body worn cameras

Seattle Drug User Diversion (LEAD) Will Max Out Its Capacity in Spring 2024

Year End and Looking Forward:

As this is the closing edition of this year of the newsletter, I want to extend a big thank you to all my readers. I hope you’ve found my reporting this year to be helpful in keeping you updated on what’s happening in the public safety and criminal legal spaces in Seattle, King County, and Washington State. 

Looking forward, public safety will remain front and center as an issue of interest. A short state legislative session will be beginning in January; historically short sessions tend to focus more on policy and less than on fiscal issues. We’ll have a couple new faces on the King County Council and 7 new faces on the Seattle City Council. King County and Seattle will also both face large fiscal deficits for their 2025-2026 budgets, which they’ll hammer out in the fall. We’ll also see more developments with both Guaranteed Basic Income (GBI) and social housing.

I’d like to give extra thanks to those who support this work via Patreon for helping make Notes from the Emerald City possible. And I’m making a small request. Donations this year are not quite going to cover the hosting fees for the Notes from the Emerald City website. So if you find this work valuable, now would be a really great time to give a small donation to help keep things running. You can give a monthly donation via Patreon or a one-time donation via Paypal.

Thank you so much, and here’s looking forward to more reporting and learning in 2024!

Seattle News:

At the last Public Safety and Human Services committee meeting of the year (and the last presided over by Chair Lisa Herbold), LEAD gave a report on how they’re doing with the new influx of police referrals following the passage and implementation of the drug criminalization ordinance. They are only continuing to accept community referrals (meaning not from SPD) from three geographic areas: upper Third Avenue, the CID, and Rainier Beach (the latter only because King County is specifically providing funding to provide this service there). Fewer community referrals in general are being made as they are so likely to be turned down by LEAD.

LEAD is predicted to reach an absolute capacity ceiling in late April or early May of 2024. At that time, if more funding is not provided–either from the city, from the state, or from federal grants–LEAD will have to start rejecting not only community referrals but also referrals from the police.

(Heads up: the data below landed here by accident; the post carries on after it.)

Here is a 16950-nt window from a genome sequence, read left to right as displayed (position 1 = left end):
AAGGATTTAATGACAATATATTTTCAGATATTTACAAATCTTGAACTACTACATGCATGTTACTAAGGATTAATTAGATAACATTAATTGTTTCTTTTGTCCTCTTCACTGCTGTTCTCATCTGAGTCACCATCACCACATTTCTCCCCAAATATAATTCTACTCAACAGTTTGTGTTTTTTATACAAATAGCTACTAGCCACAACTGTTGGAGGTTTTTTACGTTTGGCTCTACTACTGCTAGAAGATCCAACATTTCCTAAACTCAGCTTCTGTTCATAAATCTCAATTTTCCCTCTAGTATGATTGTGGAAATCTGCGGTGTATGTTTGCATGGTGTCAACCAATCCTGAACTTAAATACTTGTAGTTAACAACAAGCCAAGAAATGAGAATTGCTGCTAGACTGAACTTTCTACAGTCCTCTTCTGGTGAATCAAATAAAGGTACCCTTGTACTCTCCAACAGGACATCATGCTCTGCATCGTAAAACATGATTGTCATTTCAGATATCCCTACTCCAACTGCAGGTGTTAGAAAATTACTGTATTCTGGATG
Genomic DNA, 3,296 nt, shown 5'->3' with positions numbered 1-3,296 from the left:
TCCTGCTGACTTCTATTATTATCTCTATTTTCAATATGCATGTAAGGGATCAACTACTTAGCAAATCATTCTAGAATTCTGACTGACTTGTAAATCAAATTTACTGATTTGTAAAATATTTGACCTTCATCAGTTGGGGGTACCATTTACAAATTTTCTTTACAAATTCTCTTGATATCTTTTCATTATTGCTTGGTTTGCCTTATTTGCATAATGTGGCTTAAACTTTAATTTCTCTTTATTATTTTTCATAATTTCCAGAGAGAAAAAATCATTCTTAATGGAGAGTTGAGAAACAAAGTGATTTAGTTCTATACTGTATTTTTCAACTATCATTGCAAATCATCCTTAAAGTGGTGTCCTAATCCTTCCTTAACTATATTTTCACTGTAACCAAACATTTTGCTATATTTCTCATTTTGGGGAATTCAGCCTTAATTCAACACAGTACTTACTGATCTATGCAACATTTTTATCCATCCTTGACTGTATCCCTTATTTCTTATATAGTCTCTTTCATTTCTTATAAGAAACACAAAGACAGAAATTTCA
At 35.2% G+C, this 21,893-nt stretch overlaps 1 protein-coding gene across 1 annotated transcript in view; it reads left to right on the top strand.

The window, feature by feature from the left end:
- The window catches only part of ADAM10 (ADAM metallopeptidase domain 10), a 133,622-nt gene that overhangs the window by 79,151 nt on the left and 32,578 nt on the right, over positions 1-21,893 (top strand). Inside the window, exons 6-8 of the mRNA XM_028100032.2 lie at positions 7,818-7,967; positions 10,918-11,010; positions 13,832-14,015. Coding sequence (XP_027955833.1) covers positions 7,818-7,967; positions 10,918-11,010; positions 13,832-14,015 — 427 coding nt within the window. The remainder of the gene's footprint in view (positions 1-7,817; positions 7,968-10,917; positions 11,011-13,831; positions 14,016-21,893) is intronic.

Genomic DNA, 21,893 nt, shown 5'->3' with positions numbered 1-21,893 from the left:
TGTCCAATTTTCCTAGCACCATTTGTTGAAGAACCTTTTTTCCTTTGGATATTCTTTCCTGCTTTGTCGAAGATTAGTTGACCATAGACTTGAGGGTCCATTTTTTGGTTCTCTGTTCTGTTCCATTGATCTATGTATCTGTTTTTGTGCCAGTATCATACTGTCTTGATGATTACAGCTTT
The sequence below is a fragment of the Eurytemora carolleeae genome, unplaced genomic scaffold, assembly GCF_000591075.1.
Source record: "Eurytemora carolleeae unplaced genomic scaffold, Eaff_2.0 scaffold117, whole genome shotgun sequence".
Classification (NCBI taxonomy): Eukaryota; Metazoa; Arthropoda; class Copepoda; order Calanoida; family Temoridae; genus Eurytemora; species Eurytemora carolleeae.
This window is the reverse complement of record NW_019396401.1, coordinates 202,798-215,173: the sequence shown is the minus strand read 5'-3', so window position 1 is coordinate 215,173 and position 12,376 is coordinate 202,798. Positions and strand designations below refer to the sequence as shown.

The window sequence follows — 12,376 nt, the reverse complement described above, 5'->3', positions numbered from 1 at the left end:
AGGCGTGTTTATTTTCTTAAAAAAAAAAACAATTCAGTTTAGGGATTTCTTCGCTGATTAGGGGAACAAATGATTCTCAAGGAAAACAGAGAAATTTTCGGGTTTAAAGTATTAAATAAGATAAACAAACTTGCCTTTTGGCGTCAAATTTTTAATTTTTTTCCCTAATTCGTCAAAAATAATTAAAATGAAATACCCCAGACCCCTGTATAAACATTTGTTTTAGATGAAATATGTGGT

Lisa Daugaard, the co-executive director, also said that people are coming in at the highest level of clinical need they’ve ever seen, and that there are insufficient resources and options to offer these people. LEAD provides case managers who connect people with the services they need, but if those services are unavailable, the model cannot work as designed. One particular area where more service is needed is wound care as people are losing their limbs, and there aren’t resources to address this that are mobile.

In accountability news, an arbitrator has ruled that a former SPD officer who was fired for “using excessive force and violating the department’s de-escalation policies” was done so unlawfully and should at most have been suspended without pay for 60 days. Because she was fired back in 2017, the arbitrator didn’t order that she be given back her job, but he did order that she receive over $600k in backpay.

A new firefighters contract has been announced, which the local firefighters ratified with an 86% vote. This contract covers the period between December 21, 2021 and December 31, 2026 (meaning it covers two years in the past and three upcoming years). Cost of living adjustment (COLA) increases in the new contract are based on the Consumer Price Index (CPI) for Seattle-Tacoma-Bellevue with increase minimums and maximums that vary by year but are mostly a 2% minimum and a 4% maximum increase. The contract also includes a COLA bank that allows firefighters to bank excess cost of living increases when inflation is higher than 4%.

The back pay for the firefighters for the last two years (2022 and 2023) will cost $22.3 million. Going forward, the contract will cost an additional $21.4 million in 2024. The estimated total additional cost for the contract from 2022-2026 is $106.5 million. 

The Coalition of City Unions has also reached a tentative deal with the city. It hasn’t yet been approved, but it would provide a 5% COLA increase for 2023 and a 4.5% COLA increase for 2024. After that wage increases would be tied to the CPI for between 2-4%, just like the firefighters. 

In her wrap-up Bad Apples column for 2023, Ashley Nerbovig has this to say when summarizing the year: